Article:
Last month angry commuters dragged two Extinction Rebellion protesters off the top of trains at a tube station in a working class, historically poor district of east London during morning rush hour. The demonstrators were trying to force the British government to take action on the climate crisis.
Their protest – which disrupted thousands of people’s journeys to work – was rapidly criticized as wrongheaded and out of touch by members of the public, across social media and in the press.
Extinction Rebellion, or XR, is a decentralized organization. Anyone can act in its name if they adhere to the group’s principles and values.
While it’s not clear who made the decision to protest at Canning Town on October 17, the negative response has helped to spark change and self-reflection within one of the world’s highest-profile environmental movements.
‘This is a rebellion’
Footage of that chaotic morning in east London went viral.
“Business as usual = Death,” read the banner held up by the protesters as they towered over a platform packed with furious commuters.
“I have to get to work. I have to feed my kids!” one commuter could be heard yelling at the pair.
Cups were hurled at the campaigners, and things turned ugly: One protester was dragged to the ground by his legs and hit by angry travelers before eventually being rescued by London Underground staff and other passengers.
While the decision to target public transport in a working class, ethnically diverse area of London did give Extinction Rebellion publicity, Kofi Mawuli Klu, a senior figure within the movement, told CNN that there were “shortcomings” in the way the Canning Town protest was carried out.
Mawuli Klu, a Ghanaian-born British citizen, said such actions, “need to be preceded by working within the local community.”
“But the disruptive nature of the actions are supported by the overwhelming majority of us,” he added. “This is a rebellion and this an attempt to make people aware of the far worse lethal disruptions that are going to happen when there is societal collapse. We have no apologies to offer for the disruptions, but it is how these disruptions are organized and the lack of local community involvement, because of the gross inadequacies within XR, to doing local community work properly.”
Other senior figures within the movement have also conceded that the tactic was a mistake. “Obviously we did not get that right,” Sarah Lunnon, a member of Extinction Rebellion’s political circle, told UK newspaper the Guardian.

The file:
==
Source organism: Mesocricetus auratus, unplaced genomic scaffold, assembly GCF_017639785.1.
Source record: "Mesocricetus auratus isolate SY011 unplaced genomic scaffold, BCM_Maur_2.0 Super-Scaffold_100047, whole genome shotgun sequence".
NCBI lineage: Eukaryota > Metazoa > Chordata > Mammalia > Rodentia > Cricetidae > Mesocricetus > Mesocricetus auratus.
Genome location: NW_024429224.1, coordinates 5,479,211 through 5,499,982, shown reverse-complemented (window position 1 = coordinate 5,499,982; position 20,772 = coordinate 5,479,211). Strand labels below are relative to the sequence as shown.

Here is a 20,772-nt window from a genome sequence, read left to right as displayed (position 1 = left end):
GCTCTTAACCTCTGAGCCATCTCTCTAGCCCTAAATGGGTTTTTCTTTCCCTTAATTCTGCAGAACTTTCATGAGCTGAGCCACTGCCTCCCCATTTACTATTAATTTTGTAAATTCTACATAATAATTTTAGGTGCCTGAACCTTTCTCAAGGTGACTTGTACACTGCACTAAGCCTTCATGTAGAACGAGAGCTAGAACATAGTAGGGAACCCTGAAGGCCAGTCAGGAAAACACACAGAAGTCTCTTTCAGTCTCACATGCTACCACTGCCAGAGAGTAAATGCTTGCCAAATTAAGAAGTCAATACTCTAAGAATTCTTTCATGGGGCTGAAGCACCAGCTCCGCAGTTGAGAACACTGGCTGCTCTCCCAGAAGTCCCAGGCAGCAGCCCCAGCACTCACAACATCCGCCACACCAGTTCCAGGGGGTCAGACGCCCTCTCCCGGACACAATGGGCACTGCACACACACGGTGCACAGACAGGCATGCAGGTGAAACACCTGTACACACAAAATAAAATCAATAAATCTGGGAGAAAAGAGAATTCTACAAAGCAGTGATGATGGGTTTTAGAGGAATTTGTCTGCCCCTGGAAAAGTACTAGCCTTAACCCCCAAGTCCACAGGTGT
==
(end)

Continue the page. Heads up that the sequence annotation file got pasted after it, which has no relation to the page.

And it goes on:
The protest at Canning Town – one of three London tube stations targeted at the end of two weeks of large-scale disruptions in the city – highlighted what many argue is the problem with mass environmental movements: they are too white, too middle class, and lacking in empathy for the least well-off in society.
A 2014 University of Michigan study that looked into 293 mainstream NGOs, foundations and government agencies found that the “current state of racial diversity in environmental organizations is troubling.” It concluded that the percentage of minorities employed as staff or on the boards of the organizations studied did not exceed 16%.
“Once hired in environmental organizations, ethnic minorities are concentrated in the lower ranks. As a result, ethnic minorities occupy less than 12% of the leadership positions in the environmental organizations studied,” the study added.
“It does have a race issue,” art student and Extinction Rebellion protester Annabelle van Dort told CNN. But Van Dort argues that Extinction Rebellion has at least brought the climate crisis onto the political agenda.
Privately educated in a wealthy area on the outskirts of London, Van Dort said she has long been accustomed to being the only person of color in a room. She said the Extinction Rebellion meetings she goes to are largely attended by white, middle-class people, which doesn’t bother her personally.
“I don’t feel like I can’t go because I’ve always had that my entire life,” she said, “but talking to some of my friends who aren’t white and aren’t middle class, they say it’s not for them.”
Immediately after the Canning Town protest, longtime climate justice activist Suzanne Dhaliwal was critical of Extinction Rebellion in an opinion piece in a London newspaper.
A month later, she told CNN she feels stronger than ever that Extinction Rebellion is not representative enough.
“I don’t have another decade to raise these questions about diversity in the movement,” she said. “The fact that it’s even a question is problematic itself because it’s obvious, from the make-up of the speakers, where the resourcing is, and the fact so many people of color have been speaking against (it).”